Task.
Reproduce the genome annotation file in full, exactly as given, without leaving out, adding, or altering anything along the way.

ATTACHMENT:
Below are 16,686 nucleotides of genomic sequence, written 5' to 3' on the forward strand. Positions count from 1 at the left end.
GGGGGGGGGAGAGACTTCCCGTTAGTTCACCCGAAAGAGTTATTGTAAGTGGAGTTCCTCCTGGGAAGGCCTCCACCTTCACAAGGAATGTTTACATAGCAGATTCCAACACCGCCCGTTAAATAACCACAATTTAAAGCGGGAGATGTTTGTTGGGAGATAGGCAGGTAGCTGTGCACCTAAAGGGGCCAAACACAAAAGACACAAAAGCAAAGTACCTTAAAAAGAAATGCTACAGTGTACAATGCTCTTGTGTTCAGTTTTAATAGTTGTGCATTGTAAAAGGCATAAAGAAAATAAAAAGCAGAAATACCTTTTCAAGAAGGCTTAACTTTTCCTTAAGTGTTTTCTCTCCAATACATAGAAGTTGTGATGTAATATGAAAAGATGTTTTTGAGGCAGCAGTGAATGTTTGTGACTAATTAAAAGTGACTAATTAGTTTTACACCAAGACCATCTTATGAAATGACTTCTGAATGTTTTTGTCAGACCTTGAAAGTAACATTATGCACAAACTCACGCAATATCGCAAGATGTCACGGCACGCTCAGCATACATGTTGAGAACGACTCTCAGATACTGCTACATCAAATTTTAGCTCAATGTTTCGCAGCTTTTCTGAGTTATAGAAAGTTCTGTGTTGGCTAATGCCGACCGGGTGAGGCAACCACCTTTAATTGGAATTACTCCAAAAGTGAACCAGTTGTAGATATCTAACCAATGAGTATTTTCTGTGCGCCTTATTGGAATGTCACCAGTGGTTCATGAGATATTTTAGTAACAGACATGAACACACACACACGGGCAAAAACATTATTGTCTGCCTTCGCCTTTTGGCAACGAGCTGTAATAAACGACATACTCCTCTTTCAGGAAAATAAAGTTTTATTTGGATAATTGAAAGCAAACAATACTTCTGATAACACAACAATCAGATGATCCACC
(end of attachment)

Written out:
Below are 16,686 nucleotides of genomic sequence, written 5' to 3' on the forward strand. Positions count from 1 at the left end.
GGGGGGGGGAGAGACTTCCCGTTAGTTCACCCGAAAGAGTTATTGTAAGTGGAGTTCCTCCTGGGAAGGCCTCCACCTTCACAAGGAATGTTTACATAGCAGATTCCAACACCGCCCGTTAAATAACCACAATTTAAAGCGGGAGATGTTTGTTGGGAGATAGGCAGGTAGCTGTGCACCTAAAGGGGCCAAACACAAAAGACACAAAAGCAAAGTACCTTAAAAAGAAATGCTACAGTGTACAATGCTCTTGTGTTCAGTTTTAATAGTTGTGCATTGTAAAAGGCATAAAGAAAATAAAAAGCAGAAATACCTTTTCAAGAAGGCTTAACTTTTCCTTAAGTGTTTTCTCTCCAATACATAGAAGTTGTGATGTAATATGAAAAGATGTTTTTGAGGCAGCAGTGAATGTTTGTGACTAATTAAAAGTGACTAATTAGTTTTACACCAAGACCATCTTATGAAATGACTTCTGAATGTTTTTGTCAGACCTTGAAAGTAACATTATGCACAAACTCACGCAATATCGCAAGATGTCACGGCACGCTCAGCATACATGTTGAGAACGACTCTCAGATACTGCTACATCAAATTTTAGCTCAATGTTTCGCAGCTTTTCTGAGTTATAGAAAGTTCTGTGTTGGCTAATGCCGACCGGGTGAGGCAACCACCTTTAATTGGAATTACTCCAAAAGTGAACCAGTTGTAGATATCTAACCAATGAGTATTTTCTGTGCGCCTTATTGGAATGTCACCAGTGGTTCATGAGATATTTTAGTAACAGACATGAACACACACACACGGGCAAAAACATTATTGTCTGCCTTCGCCTTTTGGCAACGAGCTGTAATAAACGACATACTCCTCTTTCAGGAAAATAAAGTTTTATTTGGATAATTGAAAGCAAACAATACTTCTGATAACACAACAATCAGATGATCCACC